Noun – feminine singular construct
Strong’s Hebrew 1543: A fountain, bowl, globe

is crushed,
וְתָרֻ֖ץ (wə·ṯā·ruṣ)
Conjunctive waw | Verb – Qal – Conjunctive imperfect – third person feminine singular
Strong’s Hebrew 7533: To crack in pieces

[before] the pitcher
כַּד֙ (kaḏ)
Noun – feminine singular
Strong’s Hebrew 3537: A pail, earthenware, a jar

is shattered
וְתִשָּׁ֤בֶר (wə·ṯiš·šā·ḇer)
Conjunctive waw | Verb – Nifal – Conjunctive imperfect – third person feminine singular
Strong’s Hebrew 7665: To break, break in pieces

at
עַל־ (‘al-)
Preposition
Strong’s Hebrew 5921: Above, over, upon, against

the spring,
הַמַּבּ֔וּעַ (ham·mab·bū·a‘)
Article | Noun – masculine singular
Strong’s Hebrew 4002: A spring (of water)

and the wheel
הַגַּלְגַּ֖ל (hag·gal·gal)
Article | Noun – masculine singular
Strong’s Hebrew 1534: A wheel, a whirlwind, dust

is broken
וְנָרֹ֥ץ (wə·nā·rōṣ)
Conjunctive waw | Verb – Nifal – Conjunctive perfect – third person masculine singular
Strong’s Hebrew 7533: To crack in pieces

at
אֶל־ (’el-)
Preposition
Strong’s Hebrew 413: Near, with, among, to

the well,
הַבּֽוֹר׃ (hab·bō·wr)
Article | Noun – masculine singular
Strong’s Hebrew 953: A pit, cistern, well

Alphabetical: and at before bowl broken by cistern cord crushed golden him is or pitcher Remember severed shattered silver spring the well wheel

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What does Ecclesiastes 12:5–7 mean?

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Answer Wiki

This section of Ecclesiastes is an ancient poem on growing old.

Here are the specific verses you mention within this poem:

“When people are afraid of things above and of terrors along the way; when the almond tree blooms, the grasshopper drags itself along, and desire fails,

when the human goes to the eternal abode, with mourners all around in the street;

before the silver cord snaps and the gold bowl shatters; the jar is broken at the fountain and the wheel is broken at the cistern;

before dust returns to the earth as it was before and the life-breath returns to God who gave it.”

The poem being so old the expressions can be somewhat obscure but we can ascertain the meanings, if not in precise specificity certainly in the general. Here are some suggestions as to the meanings of the above verses you cite.

“When people are afraid of things above and of terrors along the way”

With advanced age, our increased weakness physically and mentally produce an increased fear of heights and of things falling on us and intruders as we are less able to stand safely or to resist aggression.

The gray hairs that generally come with age.

“the grasshopper drags itself along”

Once so full of spring and life, now increasingly dragging oneself along this life as desires in general fade.

“before the silver cord snaps and the gold bowl shatters; the jar is broken at the spring and the wheel is crushed at the pit;”

People have given various meanings to these poetical expressions. Here are some suggestions. The silver cord may refer to the spinal cord and more metaphorically to the spirit of man himself. An expression of movement/life being broken-of ending.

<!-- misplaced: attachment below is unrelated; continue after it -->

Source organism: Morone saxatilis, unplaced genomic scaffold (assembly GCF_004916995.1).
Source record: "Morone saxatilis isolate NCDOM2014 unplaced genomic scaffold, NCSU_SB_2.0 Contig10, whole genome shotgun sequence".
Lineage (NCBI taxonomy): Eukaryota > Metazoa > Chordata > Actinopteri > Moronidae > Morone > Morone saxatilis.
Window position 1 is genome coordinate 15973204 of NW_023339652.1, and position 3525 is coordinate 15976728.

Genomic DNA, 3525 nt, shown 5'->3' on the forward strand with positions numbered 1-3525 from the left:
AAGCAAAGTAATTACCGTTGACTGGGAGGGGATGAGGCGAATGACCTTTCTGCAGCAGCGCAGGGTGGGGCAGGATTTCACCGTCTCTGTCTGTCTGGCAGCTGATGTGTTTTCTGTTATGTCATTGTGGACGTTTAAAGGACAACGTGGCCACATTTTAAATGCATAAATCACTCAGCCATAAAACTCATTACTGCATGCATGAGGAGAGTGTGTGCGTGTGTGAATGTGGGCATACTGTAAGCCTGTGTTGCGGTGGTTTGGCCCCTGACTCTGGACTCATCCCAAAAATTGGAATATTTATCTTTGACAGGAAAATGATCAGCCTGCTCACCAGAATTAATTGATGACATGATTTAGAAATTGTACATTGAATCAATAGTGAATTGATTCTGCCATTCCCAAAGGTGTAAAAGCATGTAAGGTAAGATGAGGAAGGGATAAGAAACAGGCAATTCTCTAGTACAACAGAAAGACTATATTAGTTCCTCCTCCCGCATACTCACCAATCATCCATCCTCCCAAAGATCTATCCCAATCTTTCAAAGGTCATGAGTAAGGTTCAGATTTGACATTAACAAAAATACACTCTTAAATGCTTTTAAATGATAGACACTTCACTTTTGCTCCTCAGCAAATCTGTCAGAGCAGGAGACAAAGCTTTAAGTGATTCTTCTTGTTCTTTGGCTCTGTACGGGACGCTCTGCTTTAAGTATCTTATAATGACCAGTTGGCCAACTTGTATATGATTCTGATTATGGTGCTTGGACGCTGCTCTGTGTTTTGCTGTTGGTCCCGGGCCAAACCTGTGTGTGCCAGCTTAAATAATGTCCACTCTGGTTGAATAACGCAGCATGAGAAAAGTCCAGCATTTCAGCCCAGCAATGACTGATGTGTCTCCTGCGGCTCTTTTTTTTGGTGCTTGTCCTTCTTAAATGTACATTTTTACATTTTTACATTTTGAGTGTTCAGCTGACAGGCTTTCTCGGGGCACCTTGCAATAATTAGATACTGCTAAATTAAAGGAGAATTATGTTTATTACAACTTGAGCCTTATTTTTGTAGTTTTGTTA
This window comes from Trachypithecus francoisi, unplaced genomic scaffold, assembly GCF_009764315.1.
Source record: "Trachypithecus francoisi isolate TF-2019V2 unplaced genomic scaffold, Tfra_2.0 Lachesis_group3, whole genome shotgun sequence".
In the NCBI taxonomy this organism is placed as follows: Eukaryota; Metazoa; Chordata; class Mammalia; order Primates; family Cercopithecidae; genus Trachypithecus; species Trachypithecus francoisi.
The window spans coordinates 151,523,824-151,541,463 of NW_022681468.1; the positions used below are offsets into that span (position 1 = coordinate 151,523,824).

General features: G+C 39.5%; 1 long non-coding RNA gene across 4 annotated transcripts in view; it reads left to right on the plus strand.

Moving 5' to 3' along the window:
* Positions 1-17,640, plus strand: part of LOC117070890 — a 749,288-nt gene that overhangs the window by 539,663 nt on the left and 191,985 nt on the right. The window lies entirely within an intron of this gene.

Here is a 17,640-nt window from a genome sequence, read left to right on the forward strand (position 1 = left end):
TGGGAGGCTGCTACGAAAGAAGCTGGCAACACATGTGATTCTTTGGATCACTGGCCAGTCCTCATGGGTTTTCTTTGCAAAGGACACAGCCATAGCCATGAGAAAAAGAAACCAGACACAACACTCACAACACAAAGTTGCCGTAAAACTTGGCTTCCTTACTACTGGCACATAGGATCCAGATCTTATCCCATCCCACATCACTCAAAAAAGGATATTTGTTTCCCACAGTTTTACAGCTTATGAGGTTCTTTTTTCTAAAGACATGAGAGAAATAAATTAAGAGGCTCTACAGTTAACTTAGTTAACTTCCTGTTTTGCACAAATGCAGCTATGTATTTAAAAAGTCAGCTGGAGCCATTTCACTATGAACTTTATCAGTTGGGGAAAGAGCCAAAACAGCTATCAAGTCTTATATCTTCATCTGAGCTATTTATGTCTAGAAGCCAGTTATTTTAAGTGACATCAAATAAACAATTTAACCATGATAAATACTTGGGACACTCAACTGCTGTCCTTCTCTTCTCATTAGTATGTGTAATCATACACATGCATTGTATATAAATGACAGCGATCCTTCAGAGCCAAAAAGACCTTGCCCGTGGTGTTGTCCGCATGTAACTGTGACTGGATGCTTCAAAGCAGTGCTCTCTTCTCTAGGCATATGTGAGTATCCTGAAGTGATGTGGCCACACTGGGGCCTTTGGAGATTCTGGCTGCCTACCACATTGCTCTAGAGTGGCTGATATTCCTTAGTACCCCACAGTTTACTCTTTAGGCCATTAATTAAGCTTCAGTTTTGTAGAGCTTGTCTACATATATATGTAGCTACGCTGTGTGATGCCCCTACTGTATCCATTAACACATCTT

The golden bowl could mean that of the skull which houses the brain. This which separates us so significantly from the animals is slowly broken down for so many with advanced age.

“the jar is broken at the fountain and the wheel is broken at the cistern;”

In keeping with the metaphors about the body, the jar broken at the fountain may refer to that of the heart and the blood flow. The fountain being the heart and the jar breaking meaning that the “water” no longer flows to and from its source. the second phrase being a poetical repeat of the same concept.

I once spent a significant amount of time caring for an elderly man up to his death and wrote a few lines about the experience using this poem as the backdrop. Here it is:

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Grasshopper shall be a burden

Ecclesiastes 12:5 . When they shall be afraid, &c. — The passion of fear is observed to be most inc >Of that which is high — Of high things, lest they should fall upon them; or of high places, as of going up hills or stairs, which is very irksome to them, because of their weakness, weariness, g >And fears shall be in the way — Lest, as they are walking, they should stumble, or fall, or be thrust down, or some infirmity or evil should befall them. And the almond-tree shall flourish — Their heads shall be as full of gray hairs as the almond-tree is of white flowers. And the grasshopper shall be a burden — If it acc >And desire shall fail — Of meats, and drinks, and music, and other delights, which are vehemently desired by men in their youth. Because man goeth — Is travelling toward it, and every day nearer to it. To his long home —

From this place of his pilgrimage into the grave, from whence he must never return into this world, and into the state of the future life, which is unchangeable and everlasting. And mourners go about the streets — Accompany the corpse through the streets to the grave.

Fears . in the way – Compare Proverbs 26:13.

The almond tree – The type of old age. Many modern critics translate “The almond shall be despised,” i. e., pleasant food shall no longer be relished.

The grasshopper – Rather: “the locust.” The clause means, heaviness and stiffness shall take the place of that active motion for which the locust is conspicuous.

Desire – literally, the caper-berry; which, eaten as a provocative to appetite, shall fail to take effect on a man whose powers are exhausted.